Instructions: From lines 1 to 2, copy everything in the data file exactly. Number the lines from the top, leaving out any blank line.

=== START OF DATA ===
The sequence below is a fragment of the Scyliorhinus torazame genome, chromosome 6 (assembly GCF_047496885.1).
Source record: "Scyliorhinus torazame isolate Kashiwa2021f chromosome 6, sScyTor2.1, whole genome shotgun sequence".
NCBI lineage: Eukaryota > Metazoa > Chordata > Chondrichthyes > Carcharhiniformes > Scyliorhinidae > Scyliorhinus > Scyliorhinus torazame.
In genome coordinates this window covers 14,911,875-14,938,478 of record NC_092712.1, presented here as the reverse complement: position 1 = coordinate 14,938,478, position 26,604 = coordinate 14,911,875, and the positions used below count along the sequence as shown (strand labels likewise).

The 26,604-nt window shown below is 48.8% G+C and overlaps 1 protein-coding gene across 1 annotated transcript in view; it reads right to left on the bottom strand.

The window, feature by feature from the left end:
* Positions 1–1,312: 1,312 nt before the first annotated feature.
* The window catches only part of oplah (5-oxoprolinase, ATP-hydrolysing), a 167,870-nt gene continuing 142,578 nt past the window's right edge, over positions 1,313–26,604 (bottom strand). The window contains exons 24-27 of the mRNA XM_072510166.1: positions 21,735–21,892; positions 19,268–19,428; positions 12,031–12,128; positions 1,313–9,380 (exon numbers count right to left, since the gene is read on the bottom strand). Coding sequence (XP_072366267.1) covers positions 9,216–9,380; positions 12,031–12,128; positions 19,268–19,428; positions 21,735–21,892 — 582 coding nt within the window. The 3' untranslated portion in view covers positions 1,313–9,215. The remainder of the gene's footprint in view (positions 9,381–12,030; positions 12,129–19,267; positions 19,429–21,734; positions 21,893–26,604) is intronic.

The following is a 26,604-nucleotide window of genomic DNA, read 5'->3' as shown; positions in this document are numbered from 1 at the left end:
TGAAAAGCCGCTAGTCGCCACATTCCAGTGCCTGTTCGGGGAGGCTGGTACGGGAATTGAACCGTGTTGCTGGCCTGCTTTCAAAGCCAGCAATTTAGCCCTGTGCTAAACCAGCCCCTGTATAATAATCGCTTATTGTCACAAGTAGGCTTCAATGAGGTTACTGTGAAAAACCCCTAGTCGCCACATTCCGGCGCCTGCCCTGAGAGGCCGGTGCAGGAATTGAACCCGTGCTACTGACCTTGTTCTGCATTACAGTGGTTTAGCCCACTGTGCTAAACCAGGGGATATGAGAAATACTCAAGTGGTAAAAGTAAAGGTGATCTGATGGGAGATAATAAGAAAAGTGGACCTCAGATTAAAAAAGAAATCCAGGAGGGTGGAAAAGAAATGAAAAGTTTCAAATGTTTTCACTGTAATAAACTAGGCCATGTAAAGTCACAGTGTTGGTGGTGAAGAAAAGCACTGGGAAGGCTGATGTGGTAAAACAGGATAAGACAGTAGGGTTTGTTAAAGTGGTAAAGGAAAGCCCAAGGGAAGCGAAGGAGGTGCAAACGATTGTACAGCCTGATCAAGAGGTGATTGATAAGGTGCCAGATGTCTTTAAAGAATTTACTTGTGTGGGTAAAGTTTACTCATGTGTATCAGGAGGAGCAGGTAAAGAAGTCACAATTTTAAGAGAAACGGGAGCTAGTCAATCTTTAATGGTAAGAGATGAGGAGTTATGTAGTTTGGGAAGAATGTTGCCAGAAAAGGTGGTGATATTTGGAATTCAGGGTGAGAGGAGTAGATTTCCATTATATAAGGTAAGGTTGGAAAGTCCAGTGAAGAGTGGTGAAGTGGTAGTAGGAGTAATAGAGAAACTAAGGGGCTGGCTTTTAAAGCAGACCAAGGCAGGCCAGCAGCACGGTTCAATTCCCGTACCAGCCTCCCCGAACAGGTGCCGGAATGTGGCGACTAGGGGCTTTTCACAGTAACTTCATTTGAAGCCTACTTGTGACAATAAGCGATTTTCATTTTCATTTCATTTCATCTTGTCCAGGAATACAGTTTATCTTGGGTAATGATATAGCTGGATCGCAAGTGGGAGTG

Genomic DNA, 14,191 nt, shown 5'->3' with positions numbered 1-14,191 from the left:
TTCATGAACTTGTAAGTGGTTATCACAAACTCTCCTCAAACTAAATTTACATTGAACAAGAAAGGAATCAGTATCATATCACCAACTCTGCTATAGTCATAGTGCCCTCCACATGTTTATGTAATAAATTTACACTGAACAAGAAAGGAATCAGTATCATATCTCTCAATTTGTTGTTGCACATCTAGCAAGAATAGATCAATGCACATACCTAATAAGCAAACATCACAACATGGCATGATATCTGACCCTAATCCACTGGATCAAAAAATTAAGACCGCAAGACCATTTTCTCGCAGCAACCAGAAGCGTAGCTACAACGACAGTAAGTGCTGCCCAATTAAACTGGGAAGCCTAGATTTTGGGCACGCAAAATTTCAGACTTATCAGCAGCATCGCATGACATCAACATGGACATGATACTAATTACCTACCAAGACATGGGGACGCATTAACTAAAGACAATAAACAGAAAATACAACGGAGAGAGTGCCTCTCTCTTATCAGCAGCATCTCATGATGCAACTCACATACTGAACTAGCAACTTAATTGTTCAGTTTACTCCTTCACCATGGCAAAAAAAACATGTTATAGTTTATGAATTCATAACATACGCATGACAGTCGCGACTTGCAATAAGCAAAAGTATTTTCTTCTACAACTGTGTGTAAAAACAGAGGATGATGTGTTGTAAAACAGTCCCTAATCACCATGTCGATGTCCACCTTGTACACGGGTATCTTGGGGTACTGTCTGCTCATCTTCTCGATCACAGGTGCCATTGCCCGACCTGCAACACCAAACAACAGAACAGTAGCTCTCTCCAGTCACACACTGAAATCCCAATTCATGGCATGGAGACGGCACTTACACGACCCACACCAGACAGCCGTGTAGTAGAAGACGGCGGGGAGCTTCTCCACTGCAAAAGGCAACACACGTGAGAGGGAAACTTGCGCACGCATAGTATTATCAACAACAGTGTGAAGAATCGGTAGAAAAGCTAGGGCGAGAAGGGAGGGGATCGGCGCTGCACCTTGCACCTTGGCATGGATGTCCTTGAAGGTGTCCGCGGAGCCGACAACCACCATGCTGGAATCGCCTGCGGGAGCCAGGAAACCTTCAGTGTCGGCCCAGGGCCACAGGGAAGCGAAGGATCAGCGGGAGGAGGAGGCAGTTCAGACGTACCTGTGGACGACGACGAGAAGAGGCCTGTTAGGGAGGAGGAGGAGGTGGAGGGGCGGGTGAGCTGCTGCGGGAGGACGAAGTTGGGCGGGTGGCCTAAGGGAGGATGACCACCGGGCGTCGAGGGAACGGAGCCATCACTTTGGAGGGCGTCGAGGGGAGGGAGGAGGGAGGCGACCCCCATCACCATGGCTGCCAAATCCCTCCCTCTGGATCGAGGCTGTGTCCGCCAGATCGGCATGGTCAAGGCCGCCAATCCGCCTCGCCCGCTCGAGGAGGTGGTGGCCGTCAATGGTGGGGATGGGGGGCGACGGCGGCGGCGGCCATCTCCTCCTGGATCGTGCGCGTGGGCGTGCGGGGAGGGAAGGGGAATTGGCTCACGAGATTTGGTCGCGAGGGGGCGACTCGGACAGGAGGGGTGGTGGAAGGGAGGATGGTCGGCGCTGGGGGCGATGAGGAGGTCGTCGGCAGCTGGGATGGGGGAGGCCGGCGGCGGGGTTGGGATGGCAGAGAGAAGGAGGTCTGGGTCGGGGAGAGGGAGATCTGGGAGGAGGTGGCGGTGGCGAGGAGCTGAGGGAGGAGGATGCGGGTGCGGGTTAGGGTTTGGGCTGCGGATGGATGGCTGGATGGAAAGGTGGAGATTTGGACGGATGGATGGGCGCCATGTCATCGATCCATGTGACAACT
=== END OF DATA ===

The sequence below is a fragment of the Scyliorhinus torazame genome, chromosome 6 (assembly GCF_047496885.1).
Source record: "Scyliorhinus torazame isolate Kashiwa2021f chromosome 6, sScyTor2.1, whole genome shotgun sequence".